Why Model Stage Moms Are Good for the Industry

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Eve Savail, 16-year-old Karlie Kloss, and 18-year-old Coco Rocha. Photo: Getty Images

Last week, Governor Cuomo passed new state legislation that will protect models under the age of 18 with the same laws that govern child performers. In addition to other requirements, the law states that child models must be accompanied by a designated chaperone at all of their work commitments.

Industry folks have been overwhelmingly supportive of the new rules, but what exactly do they mean? Will fewer young models get jobs? Or will more underage models bring their moms backstage? Everyone seemed to think the latter was a great idea, although not realistic for everyone — what about moms who work, or can't afford to travel with their daughters? (In many cases, these teens are sending home paychecks to support their families.) Read on for reactions to the new law, and keep your fingers crossed for a forthcoming Model Moms reality show.

Karlie Kloss, model
"Part of the reason why I'm where I am in my career is because I had the support from a lot of people, including my family. I'm 21 now, and I started [modeling] at 15, and I was unbelievably lucky to have my mom or someone with me all the time, which isn't always the case [for younger models]. This new law is trying to protect the girls that aren't as lucky as I was to have a supportive family member, or a supportive team around them.... I think it's something that has already been enforced in Paris for many years. When I was in Paris [at age 15], I was limited to the number of shows I could do, and the number of hours I could work. I had to document every minute that I was in a fitting, in a casting. So it's good for these young girls to have a law to protect them from the hardships of this industry."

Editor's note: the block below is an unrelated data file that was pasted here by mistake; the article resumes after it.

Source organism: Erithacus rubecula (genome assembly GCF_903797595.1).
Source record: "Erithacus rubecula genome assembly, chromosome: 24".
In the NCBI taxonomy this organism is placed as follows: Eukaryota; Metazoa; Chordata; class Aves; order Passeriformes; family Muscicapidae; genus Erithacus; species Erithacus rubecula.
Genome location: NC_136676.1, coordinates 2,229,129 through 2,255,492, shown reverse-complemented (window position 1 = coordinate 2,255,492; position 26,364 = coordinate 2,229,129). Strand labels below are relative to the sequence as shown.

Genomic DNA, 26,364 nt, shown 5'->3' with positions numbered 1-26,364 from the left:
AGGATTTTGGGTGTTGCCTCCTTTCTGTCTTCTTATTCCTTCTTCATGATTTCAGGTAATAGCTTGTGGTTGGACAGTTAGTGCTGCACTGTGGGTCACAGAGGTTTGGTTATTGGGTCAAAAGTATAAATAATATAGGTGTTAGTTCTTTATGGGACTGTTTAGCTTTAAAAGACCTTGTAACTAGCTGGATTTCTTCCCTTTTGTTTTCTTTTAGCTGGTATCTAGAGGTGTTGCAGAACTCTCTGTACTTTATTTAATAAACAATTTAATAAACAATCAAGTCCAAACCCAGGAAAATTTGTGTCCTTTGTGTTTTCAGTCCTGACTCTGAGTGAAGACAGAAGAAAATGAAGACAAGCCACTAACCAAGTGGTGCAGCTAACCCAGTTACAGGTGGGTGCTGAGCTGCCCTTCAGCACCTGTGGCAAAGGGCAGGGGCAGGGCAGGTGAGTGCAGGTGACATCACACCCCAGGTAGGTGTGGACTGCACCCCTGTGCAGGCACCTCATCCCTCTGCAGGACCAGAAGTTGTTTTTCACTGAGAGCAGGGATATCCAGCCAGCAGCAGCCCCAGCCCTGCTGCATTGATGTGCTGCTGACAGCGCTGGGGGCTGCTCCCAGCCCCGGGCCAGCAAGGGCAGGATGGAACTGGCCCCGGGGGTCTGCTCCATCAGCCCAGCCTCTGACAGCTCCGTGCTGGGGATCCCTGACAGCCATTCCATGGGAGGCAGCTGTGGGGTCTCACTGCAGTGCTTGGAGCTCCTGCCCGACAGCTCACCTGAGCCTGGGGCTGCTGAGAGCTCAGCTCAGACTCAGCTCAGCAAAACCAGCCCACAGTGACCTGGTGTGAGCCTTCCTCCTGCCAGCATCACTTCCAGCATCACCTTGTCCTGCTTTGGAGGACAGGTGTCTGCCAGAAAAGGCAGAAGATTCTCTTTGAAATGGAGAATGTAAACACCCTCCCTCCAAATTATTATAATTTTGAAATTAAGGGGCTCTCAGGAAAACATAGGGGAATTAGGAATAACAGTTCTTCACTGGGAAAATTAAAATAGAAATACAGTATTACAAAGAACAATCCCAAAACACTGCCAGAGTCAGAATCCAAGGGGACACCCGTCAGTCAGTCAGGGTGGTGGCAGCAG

Hannelore Knuts, model
"I think the girls need to be protected because they really want to start early on. It's good for the little girls to know [that they] can wait a little bit. You need to be mature to step into this business. It's very hard. I was 'old' when I started, at 20. And I'm very grateful that I was that old — but still, you're naive, because it's a world that you cannot compare to anything you know, so you are young and immature no matter what age you are when you start."

Jay Manuel, stylist
"I'm very optimistic that it's going to affect the business in a positive way. First of all, I've always believed that young models should have a chaperone. Unfortunately, there are those parents out there, that if they were not available, they would just rely on the agent, just say, 'Oh yeah, that's fine.' But I really do think with how busy things can be on set, and you know, kids really having to be chaperoned in that environment, the parents should be there."

Georgina Chapman, designer, Marchesa
"Oh, I think there absolutely should be a law. These are young children working. Although it's great for them to have the opportunity to build a career, I think there needs to be some parameters to take care of them."

Coco Rocha, model and member of the Model Alliance
"I’m sure [the law] will bring in the crop of moms [with their model daughters], and you’ll also have your crop of on-staff handlers whose whole job is just to watch over the girls. But stage moms have been around always. I remember when my mom was around, there were a ton of them. Hilary Rhoda's mom, Chanel Iman's mom.... There are always a ton of moms. My mom even made friends with the other moms. Hilary Rhoda’s mom and mine wanted to make a book about how to get backstage [at different shows], and literally each chapter would be about a different designer — Chanel, Prada, Gucci — and tell you the secrets of how to get backstage. I don’t know why they never did it. It was almost like high school for them, because some moms clicked, some moms didn’t click. That would have been a really good TV show — like Dance Moms, but Model Moms

Ève Salvail, model 
"I hadn't heard of the law before now, but it's good. I agree 150 percent. 
Back in my day, mothers used to travel with their kids. My mother traveled with me at the beginning of my career and I thought it was great. I asked her to come and assist me, and later on as I grew older I would hang out with the moms and tell them what to look for. To have your daughter — who you want to protect — in this industry you don’t know, that can be scary. And moms are great. Moms are needed."

With additional reporting by Vanessa Rae.